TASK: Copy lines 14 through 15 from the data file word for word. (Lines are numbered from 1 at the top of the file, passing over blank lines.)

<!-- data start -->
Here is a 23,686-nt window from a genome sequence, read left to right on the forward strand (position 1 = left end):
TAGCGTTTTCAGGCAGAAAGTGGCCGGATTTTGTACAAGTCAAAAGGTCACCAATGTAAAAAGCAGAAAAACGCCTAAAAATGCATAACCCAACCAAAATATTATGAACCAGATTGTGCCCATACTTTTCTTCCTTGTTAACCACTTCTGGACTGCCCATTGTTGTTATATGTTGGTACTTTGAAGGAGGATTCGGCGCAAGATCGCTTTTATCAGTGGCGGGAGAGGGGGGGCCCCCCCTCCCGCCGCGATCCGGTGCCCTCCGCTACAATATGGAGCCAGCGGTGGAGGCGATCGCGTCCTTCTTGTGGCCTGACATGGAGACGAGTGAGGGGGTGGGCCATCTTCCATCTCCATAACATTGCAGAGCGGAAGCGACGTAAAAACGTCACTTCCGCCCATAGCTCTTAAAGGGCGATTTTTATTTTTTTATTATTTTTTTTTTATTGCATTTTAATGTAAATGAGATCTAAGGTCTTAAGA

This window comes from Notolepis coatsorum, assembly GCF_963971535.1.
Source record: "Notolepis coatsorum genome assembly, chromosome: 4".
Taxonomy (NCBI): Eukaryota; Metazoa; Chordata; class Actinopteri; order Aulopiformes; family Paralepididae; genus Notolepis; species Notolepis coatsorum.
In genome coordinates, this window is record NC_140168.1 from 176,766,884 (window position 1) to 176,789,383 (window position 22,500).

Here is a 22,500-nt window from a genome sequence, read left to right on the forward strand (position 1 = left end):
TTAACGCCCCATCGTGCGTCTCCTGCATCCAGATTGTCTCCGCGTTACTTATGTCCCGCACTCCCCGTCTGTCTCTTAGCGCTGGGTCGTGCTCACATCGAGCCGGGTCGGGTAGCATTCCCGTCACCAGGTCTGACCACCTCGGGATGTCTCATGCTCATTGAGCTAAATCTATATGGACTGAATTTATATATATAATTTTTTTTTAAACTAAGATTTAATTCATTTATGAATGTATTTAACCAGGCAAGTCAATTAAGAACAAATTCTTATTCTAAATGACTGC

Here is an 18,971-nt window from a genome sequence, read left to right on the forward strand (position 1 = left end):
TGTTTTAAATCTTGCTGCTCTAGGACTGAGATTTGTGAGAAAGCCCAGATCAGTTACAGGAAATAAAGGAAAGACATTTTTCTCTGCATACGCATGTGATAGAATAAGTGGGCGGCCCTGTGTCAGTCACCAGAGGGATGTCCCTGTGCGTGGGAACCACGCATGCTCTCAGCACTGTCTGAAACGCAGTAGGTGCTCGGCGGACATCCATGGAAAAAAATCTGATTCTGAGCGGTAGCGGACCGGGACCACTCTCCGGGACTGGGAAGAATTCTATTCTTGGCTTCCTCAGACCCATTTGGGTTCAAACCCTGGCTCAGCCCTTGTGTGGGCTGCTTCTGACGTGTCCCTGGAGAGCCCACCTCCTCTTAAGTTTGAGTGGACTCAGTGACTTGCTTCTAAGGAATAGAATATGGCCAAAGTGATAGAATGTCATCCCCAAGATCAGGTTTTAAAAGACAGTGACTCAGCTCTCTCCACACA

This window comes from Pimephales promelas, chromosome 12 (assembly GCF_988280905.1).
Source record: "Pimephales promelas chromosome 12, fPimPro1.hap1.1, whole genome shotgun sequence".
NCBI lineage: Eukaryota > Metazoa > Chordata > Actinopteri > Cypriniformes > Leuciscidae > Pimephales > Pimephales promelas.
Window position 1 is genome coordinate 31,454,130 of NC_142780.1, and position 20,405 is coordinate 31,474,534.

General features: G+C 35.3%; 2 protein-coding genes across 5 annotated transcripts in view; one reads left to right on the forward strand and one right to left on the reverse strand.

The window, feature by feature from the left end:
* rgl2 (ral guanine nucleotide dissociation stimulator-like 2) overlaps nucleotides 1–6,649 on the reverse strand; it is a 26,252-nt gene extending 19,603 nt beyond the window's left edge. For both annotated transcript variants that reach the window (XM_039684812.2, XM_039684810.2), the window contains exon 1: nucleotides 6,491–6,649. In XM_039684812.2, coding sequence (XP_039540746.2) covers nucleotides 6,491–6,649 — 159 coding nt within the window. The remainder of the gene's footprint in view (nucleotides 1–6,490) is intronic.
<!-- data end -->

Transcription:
Window position 1 is genome coordinate 31,454,130 of NC_142780.1, and position 20,405 is coordinate 31,474,534.

General features: G+C 35.3%; 2 protein-coding genes across 5 annotated transcripts in view; one reads left to right on the forward strand and one right to left on the reverse strand.